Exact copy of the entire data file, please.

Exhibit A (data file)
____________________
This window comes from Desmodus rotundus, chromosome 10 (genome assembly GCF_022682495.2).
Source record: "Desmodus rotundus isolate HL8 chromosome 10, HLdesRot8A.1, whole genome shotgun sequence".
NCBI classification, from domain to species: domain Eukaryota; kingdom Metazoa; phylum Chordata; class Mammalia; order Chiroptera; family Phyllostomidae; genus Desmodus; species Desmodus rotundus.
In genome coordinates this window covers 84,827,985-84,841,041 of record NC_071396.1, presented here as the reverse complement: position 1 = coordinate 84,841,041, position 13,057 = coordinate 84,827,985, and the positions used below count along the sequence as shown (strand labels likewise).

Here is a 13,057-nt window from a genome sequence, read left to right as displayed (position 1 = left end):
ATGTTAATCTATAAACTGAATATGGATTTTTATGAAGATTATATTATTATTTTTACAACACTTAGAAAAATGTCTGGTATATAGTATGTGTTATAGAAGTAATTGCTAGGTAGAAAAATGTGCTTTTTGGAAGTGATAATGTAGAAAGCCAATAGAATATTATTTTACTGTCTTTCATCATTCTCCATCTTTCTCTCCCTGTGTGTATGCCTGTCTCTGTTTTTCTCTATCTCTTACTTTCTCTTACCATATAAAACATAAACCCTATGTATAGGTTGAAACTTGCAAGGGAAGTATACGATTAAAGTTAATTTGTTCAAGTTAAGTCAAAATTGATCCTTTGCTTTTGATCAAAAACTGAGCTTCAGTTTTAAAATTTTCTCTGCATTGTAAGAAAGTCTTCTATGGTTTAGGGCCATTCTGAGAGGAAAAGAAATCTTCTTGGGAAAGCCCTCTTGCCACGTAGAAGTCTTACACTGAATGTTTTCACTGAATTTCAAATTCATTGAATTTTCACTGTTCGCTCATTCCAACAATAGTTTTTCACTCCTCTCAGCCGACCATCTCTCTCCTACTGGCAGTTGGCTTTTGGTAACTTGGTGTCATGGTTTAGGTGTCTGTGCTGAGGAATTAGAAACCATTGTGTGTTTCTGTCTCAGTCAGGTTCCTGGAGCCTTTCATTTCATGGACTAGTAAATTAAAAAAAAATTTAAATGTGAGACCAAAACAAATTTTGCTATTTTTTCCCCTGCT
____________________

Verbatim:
This window comes from Desmodus rotundus, chromosome 10 (genome assembly GCF_022682495.2).
Source record: "Desmodus rotundus isolate HL8 chromosome 10, HLdesRot8A.1, whole genome shotgun sequence".
NCBI classification, from domain to species: domain Eukaryota; kingdom Metazoa; phylum Chordata; class Mammalia; order Chiroptera; family Phyllostomidae; genus Desmodus; species Desmodus rotundus.
In genome coordinates this window covers 84,827,985-84,841,041 of record NC_071396.1, presented here as the reverse complement: position 1 = coordinate 84,841,041, position 13,057 = coordinate 84,827,985, and the positions used below count along the sequence as shown (strand labels likewise).

Here is a 13,057-nt window from a genome sequence, read left to right as displayed (position 1 = left end):
ATGTTAATCTATAAACTGAATATGGATTTTTATGAAGATTATATTATTATTTTTACAACACTTAGAAAAATGTCTGGTATATAGTATGTGTTATAGAAGTAATTGCTAGGTAGAAAAATGTGCTTTTTGGAAGTGATAATGTAGAAAGCCAATAGAATATTATTTTACTGTCTTTCATCATTCTCCATCTTTCTCTCCCTGTGTGTATGCCTGTCTCTGTTTTTCTCTATCTCTTACTTTCTCTTACCATATAAAACATAAACCCTATGTATAGGTTGAAACTTGCAAGGGAAGTATACGATTAAAGTTAATTTGTTCAAGTTAAGTCAAAATTGATCCTTTGCTTTTGATCAAAAACTGAGCTTCAGTTTTAAAATTTTCTCTGCATTGTAAGAAAGTCTTCTATGGTTTAGGGCCATTCTGAGAGGAAAAGAAATCTTCTTGGGAAAGCCCTCTTGCCACGTAGAAGTCTTACACTGAATGTTTTCACTGAATTTCAAATTCATTGAATTTTCACTGTTCGCTCATTCCAACAATAGTTTTTCACTCCTCTCAGCCGACCATCTCTCTCCTACTGGCAGTTGGCTTTTGGTAACTTGGTGTCATGGTTTAGGTGTCTGTGCTGAGGAATTAGAAACCATTGTGTGTTTCTGTCTCAGTCAGGTTCCTGGAGCCTTTCATTTCATGGACTAGTAAATTAAAAAAAAATTTAAATGTGAGACCAAAACAAATTTTGCTATTTTTTCCCCTGCT